Whenever I’m shopping for clothes with my friends, the conversation routinely goes something like this:
“Sarah, how about this?”
“Ha, no. There are no sleeves. It’s cute, though.”
“No! It’s practically sheer!”
“Well, what about this one? It’s even in your favorite color!”
“Sorry, it’s not long enough.”
Eventually, my friends just give up trying to help me find clothes; it’s experiences like these that give them a little taste of what it’s like to be a Mormon teenager.
Yes, I’m a member of the Church of Jesus Christ of Latter-Day Saints. Our religion focuses on the family and striving to live like Jesus Christ. Its youth programs have taught me important values like personal integrity, individual worth, hard work, and service.
Mormons try to live with an attitude of “modesty” in language, dress, and behavior. Essentially, we want to act in a way that represents who we are and what we believe in. Dressing “modestly” means not wearing skirts or pants higher than the knee, no low-cut shirts, no exposed shoulders or midriff, and nothing sheer or too tight.
I can truthfully tell you that it’s not easy! My Mormon friends and I are consistently the only girls at prom wearing sleeves, and there are hot and sticky days in late July when the last thing you want to do is put on a pair of long pants. Shopping is often a frustrating experience: all the things you like don’t fit within the guidelines, and the clothes that do can sometimes be pricey. Finding a prom dress that qualifies as “modest” can also be a nightmare, so many Mormon girls have to purchase sleeveless or short prom dresses and alter them or wear a small jacket.
Is dressing this way hard? Yes. Is it a lot of extra work? Most definitely! But it’s so worth it. Dressing “modestly” makes me and the people around me feel comfortable, and it helps people to pay more attention to me, not what I’m wearing (or not wearing). It’s how I show God that I love him and show reverence to the body he has given me. When I’m modest, it’s easier for me to act in a way that matches what I believe at all times, in all things, and in all places, and it shows that I respect myself.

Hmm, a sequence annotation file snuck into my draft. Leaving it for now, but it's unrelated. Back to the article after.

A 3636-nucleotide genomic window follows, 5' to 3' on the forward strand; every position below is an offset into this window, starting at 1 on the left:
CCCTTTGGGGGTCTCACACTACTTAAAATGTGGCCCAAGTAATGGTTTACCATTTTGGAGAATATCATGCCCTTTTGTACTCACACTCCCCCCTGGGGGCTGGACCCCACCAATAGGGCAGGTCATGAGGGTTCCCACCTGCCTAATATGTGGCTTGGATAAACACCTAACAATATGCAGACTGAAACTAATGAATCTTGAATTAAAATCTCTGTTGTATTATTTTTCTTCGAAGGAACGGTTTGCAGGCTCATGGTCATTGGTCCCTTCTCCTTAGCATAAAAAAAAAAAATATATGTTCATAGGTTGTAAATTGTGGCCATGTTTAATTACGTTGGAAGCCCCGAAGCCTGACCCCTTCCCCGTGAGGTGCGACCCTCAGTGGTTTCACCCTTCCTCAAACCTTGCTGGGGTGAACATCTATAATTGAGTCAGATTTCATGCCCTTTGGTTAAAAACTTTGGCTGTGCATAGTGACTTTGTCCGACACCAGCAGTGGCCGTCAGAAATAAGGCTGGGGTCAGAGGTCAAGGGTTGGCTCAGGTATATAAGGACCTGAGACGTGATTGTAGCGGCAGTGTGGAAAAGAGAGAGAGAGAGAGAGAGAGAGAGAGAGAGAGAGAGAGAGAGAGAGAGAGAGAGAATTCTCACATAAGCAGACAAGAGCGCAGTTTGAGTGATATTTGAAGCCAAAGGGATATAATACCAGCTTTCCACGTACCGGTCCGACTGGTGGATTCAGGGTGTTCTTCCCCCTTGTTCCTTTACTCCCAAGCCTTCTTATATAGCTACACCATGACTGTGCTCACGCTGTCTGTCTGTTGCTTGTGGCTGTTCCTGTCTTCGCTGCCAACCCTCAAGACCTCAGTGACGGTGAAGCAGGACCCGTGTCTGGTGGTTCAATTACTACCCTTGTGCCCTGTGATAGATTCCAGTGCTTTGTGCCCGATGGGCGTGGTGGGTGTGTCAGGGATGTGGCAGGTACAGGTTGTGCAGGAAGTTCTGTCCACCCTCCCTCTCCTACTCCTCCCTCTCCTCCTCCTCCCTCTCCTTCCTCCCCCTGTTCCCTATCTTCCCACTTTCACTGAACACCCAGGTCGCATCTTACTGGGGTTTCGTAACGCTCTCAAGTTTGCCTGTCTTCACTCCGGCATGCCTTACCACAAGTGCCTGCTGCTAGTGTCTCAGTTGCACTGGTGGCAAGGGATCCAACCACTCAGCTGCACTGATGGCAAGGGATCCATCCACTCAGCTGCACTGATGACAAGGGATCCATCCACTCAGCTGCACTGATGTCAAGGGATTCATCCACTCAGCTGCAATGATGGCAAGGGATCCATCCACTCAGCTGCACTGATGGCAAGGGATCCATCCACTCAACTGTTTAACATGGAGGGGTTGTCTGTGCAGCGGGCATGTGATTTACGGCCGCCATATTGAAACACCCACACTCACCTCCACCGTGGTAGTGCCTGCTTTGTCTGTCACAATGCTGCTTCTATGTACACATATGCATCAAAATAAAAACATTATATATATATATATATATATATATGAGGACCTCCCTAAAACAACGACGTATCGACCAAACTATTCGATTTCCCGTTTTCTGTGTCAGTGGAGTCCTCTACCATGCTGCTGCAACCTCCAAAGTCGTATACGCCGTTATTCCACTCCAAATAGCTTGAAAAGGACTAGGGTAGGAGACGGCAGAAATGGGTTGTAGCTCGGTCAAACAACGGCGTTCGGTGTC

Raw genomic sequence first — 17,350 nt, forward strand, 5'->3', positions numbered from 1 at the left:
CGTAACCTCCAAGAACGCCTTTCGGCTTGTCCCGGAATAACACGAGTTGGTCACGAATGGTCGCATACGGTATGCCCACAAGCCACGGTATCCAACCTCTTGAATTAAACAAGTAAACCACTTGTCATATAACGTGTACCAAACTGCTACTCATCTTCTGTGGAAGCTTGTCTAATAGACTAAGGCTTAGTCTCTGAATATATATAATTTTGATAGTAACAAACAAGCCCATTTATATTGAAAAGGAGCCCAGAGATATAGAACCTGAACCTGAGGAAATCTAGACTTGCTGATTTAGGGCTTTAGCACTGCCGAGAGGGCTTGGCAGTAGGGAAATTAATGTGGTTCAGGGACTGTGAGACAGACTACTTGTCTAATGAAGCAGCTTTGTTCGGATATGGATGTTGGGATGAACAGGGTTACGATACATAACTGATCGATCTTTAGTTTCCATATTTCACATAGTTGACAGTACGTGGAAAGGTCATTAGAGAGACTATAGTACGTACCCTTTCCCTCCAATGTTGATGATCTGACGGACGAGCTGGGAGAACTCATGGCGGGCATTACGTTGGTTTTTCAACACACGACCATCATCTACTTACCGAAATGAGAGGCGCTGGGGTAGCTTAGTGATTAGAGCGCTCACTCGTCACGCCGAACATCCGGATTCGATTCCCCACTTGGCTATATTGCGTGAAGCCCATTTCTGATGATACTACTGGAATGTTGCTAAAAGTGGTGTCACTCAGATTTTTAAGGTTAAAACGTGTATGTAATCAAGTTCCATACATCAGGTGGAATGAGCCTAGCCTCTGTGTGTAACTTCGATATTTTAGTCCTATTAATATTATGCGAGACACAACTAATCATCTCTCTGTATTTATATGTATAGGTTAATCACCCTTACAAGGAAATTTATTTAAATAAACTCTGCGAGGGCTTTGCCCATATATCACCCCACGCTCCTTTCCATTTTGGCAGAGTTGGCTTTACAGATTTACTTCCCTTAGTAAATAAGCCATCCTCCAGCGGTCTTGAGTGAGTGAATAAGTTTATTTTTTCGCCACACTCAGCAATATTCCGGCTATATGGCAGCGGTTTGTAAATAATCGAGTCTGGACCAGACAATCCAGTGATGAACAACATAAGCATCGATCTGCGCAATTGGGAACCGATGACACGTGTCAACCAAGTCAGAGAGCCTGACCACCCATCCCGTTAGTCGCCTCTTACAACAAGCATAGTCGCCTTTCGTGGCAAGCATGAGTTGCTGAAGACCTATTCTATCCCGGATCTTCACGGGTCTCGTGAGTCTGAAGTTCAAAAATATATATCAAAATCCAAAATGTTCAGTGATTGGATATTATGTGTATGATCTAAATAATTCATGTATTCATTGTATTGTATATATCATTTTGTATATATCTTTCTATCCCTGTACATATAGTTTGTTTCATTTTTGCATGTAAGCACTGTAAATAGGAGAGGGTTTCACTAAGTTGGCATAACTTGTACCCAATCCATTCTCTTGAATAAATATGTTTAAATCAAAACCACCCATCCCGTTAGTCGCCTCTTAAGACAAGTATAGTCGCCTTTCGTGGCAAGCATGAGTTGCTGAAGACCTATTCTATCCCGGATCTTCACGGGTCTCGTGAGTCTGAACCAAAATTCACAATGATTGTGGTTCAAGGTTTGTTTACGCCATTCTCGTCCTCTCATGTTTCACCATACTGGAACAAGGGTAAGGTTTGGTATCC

Now, “modest” doesn’t have to mean “unattractive.” You can expertly layer clothes — even items that don’t fit the guidelines — to look gorgeous and classy. (I think half the things in my closet are crop tops and tanks that I layer.) Many Mormon girls also learn basic sewing skills so they can alter or make their own cute clothes. There are a ton of online resources for this way of dressing, too; sites like Shabby Apple and Mika Rose sell only “modest” styles, and fashion bloggers like Clothed Much highlight these kinds of outfits. Modesty exists in high fashion, too. I created Tweed and Sparkles, a tumblr blog dedicated to showcasing modest looks in both editorials and street style photography.
I’m grateful to have these guidelines in my life. They make me feel confident and beautiful, and I know that when I dress this way, I’m acting as a good influence to those around me. For more information about the Mormon church, please visit mormon.org.
See some of my favorite outfits that fit Mormon style guidelines in the gallery below.
About The Girl in the Check Scarf:
Sarah Justine is a 17-year-old student/fashion blogger with nothing to wear, who reads The New Yorker, and schemes of going to Paris. She’s been blogging daily for three years at www.thegirlinthecheckscarf.com, and in March of 2012 she was named “One Of The Top 10 Bloggers Under 18” by guestofaguest.com. She is a TED attendee, fashion and technology geek, aspiring trend forecaster, and constant wearer of black clothing. She is currently a senior in high school and resides in Poughkeepsie, NY.
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